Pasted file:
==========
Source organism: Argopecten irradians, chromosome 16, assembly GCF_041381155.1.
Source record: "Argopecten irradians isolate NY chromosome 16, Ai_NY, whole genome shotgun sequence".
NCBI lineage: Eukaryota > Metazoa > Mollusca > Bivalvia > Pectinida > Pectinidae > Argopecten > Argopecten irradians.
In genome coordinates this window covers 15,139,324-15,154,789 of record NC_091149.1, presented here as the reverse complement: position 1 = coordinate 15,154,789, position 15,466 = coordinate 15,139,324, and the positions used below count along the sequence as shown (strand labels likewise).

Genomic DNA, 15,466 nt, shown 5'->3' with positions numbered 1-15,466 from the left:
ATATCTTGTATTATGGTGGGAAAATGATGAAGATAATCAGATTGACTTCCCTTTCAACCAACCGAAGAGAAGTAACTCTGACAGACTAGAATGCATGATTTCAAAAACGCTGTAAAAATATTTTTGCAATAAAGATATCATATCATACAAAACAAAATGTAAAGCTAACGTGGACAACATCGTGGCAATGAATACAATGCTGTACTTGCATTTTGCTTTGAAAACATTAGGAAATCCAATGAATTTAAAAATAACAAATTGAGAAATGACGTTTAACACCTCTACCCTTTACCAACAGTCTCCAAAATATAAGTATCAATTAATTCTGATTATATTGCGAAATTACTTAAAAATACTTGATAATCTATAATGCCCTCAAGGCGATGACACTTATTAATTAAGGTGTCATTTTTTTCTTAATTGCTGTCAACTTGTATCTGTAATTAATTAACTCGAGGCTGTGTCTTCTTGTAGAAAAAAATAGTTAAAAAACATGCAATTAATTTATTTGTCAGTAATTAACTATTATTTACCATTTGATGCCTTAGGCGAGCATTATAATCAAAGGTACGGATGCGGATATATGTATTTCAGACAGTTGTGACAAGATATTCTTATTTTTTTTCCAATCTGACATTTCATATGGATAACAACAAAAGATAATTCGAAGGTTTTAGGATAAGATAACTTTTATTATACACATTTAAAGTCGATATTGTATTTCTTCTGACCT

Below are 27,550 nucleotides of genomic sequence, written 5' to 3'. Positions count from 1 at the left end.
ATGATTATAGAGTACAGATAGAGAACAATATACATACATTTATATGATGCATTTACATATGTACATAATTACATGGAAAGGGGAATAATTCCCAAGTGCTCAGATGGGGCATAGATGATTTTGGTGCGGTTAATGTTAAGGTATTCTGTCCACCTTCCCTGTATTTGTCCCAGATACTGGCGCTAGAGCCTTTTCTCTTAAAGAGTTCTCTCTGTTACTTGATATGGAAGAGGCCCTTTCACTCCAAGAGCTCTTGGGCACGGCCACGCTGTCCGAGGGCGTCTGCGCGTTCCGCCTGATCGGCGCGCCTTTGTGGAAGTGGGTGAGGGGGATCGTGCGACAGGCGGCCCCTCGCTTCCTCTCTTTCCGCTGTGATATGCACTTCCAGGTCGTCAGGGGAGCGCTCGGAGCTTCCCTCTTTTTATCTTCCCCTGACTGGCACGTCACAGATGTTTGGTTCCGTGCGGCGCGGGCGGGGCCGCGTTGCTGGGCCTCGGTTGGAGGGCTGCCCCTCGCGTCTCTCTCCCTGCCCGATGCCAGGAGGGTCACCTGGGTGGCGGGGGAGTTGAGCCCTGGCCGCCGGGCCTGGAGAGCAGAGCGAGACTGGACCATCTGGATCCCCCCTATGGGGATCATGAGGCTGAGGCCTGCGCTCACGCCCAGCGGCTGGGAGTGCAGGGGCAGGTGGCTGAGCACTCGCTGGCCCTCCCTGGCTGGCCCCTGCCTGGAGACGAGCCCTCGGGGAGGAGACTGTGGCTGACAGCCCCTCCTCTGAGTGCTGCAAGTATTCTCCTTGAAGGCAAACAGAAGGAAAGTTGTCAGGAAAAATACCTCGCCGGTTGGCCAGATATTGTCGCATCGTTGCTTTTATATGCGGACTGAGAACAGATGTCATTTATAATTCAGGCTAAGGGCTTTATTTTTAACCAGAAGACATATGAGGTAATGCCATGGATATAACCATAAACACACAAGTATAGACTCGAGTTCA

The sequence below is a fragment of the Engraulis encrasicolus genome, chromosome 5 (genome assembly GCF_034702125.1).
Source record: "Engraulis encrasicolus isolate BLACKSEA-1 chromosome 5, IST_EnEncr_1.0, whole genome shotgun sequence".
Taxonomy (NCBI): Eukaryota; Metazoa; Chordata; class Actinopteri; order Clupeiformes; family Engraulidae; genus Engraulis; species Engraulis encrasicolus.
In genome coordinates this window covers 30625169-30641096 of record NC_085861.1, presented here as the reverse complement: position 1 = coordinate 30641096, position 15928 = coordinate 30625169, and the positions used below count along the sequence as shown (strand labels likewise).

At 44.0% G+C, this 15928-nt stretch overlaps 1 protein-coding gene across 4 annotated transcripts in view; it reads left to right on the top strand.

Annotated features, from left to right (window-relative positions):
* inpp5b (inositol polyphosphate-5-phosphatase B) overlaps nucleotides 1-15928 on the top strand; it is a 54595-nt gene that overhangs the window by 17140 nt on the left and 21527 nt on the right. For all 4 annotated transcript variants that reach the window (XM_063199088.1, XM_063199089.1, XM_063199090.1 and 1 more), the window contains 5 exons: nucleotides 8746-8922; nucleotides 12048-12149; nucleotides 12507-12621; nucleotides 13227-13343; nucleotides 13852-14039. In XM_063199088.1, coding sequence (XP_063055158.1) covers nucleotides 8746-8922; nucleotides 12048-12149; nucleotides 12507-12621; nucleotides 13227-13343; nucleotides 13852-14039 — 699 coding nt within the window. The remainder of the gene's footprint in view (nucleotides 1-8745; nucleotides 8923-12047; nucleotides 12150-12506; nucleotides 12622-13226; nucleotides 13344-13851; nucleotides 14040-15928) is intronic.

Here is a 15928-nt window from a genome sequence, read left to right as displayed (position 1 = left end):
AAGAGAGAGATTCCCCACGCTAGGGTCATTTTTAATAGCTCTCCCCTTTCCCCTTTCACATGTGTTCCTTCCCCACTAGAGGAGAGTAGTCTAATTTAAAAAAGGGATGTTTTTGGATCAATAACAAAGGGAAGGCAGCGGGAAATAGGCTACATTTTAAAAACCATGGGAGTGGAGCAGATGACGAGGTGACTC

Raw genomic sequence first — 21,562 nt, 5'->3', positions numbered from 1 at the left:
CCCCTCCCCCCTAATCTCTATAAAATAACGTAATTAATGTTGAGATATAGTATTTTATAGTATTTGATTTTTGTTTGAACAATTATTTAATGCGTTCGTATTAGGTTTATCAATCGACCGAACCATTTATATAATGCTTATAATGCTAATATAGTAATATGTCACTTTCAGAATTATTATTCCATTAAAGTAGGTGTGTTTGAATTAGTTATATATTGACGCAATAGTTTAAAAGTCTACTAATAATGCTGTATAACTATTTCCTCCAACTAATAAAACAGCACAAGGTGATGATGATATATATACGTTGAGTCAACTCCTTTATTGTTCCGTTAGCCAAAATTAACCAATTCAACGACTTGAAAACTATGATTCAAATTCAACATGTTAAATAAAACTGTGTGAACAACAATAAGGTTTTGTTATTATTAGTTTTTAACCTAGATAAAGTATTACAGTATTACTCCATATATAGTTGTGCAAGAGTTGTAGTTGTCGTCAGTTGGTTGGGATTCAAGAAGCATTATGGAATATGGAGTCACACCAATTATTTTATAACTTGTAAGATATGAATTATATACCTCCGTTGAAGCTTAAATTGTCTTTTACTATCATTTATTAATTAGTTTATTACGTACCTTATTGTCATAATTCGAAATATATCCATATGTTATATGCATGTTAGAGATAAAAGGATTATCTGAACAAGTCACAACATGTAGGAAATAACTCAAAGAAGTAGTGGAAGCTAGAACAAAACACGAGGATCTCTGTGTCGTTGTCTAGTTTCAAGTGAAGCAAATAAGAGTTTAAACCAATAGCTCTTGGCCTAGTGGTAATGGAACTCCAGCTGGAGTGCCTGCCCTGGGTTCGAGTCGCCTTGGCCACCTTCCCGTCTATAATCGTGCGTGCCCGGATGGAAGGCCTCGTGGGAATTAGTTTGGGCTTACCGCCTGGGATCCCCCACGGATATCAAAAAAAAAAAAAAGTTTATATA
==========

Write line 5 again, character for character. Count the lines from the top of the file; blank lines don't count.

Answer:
Genomic DNA, 15,466 nt, shown 5'->3' with positions numbered 1-15,466 from the left: